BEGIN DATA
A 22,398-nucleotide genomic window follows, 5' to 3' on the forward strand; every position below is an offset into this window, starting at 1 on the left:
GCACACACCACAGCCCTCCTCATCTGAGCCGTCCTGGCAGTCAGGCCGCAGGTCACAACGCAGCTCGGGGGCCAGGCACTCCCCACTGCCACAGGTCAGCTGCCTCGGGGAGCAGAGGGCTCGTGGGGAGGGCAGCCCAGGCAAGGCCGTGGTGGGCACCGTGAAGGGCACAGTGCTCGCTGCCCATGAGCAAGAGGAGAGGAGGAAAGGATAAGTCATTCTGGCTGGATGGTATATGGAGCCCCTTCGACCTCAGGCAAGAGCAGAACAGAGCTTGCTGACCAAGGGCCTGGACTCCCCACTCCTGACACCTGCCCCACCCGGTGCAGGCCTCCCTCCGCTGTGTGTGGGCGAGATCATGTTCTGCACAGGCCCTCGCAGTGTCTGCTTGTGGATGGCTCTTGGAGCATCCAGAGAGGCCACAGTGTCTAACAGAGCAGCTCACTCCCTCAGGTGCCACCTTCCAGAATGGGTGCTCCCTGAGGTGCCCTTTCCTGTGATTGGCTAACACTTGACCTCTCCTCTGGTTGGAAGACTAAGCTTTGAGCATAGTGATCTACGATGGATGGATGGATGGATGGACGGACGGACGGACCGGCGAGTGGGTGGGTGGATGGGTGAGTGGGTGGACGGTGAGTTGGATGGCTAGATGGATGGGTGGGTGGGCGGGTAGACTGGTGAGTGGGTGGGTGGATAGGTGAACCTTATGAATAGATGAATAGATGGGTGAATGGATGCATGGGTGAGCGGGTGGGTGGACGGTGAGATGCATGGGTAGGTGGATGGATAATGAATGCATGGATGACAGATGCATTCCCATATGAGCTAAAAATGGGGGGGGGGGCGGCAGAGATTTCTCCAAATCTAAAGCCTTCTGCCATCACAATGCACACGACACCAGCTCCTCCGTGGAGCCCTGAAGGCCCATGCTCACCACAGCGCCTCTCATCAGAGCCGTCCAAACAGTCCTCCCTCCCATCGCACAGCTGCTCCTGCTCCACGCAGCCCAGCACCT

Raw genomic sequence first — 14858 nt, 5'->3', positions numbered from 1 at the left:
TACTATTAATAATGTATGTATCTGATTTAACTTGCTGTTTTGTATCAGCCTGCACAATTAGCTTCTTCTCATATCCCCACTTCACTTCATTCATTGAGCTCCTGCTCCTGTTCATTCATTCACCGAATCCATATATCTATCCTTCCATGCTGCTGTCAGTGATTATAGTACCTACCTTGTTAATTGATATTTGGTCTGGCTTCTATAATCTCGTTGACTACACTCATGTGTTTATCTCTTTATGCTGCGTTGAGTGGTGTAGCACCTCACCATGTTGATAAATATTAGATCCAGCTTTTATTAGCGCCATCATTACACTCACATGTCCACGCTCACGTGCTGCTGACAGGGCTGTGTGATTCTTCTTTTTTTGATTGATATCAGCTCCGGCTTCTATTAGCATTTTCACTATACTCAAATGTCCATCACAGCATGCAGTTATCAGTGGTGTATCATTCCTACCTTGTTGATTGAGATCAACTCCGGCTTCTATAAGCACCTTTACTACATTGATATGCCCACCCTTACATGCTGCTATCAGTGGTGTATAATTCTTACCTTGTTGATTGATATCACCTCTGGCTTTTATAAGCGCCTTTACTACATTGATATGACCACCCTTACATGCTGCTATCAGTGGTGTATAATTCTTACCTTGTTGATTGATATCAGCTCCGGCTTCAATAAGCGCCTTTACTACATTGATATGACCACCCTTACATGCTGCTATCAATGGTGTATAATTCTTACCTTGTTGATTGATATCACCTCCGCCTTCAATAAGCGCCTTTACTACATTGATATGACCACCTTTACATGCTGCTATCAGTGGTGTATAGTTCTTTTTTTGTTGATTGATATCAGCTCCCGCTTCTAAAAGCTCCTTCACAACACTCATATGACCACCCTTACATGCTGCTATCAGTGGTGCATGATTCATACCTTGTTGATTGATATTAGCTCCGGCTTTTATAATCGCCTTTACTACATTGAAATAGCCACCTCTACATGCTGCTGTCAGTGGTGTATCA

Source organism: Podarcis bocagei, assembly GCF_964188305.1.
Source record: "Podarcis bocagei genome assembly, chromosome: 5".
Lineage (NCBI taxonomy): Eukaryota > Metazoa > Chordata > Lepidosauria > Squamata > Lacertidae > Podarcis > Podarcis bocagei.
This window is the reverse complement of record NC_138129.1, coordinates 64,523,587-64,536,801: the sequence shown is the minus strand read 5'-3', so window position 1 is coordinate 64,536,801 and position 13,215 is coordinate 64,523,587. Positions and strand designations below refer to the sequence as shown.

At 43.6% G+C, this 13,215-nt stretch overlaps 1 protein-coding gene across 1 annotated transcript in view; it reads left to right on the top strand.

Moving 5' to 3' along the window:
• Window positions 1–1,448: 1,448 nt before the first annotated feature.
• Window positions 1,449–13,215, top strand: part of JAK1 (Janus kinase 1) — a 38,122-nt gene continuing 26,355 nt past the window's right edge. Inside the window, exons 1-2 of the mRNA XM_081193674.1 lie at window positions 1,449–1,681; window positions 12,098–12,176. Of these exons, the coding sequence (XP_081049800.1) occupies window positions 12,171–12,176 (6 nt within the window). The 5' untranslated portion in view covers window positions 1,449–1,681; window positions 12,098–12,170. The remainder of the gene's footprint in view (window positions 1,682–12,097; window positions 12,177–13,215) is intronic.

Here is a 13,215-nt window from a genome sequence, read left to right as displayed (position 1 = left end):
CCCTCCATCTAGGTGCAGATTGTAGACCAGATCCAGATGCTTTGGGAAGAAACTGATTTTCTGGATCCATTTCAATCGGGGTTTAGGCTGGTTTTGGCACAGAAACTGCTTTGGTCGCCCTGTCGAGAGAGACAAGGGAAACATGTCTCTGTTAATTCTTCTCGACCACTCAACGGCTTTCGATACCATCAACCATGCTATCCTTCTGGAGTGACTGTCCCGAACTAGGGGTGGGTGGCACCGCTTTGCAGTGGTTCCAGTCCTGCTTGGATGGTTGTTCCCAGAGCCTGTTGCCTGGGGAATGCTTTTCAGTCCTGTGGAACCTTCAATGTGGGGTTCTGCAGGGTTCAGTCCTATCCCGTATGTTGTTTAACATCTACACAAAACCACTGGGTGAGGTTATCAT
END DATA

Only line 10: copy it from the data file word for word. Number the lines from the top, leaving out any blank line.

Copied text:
Moving 5' to 3' along the window: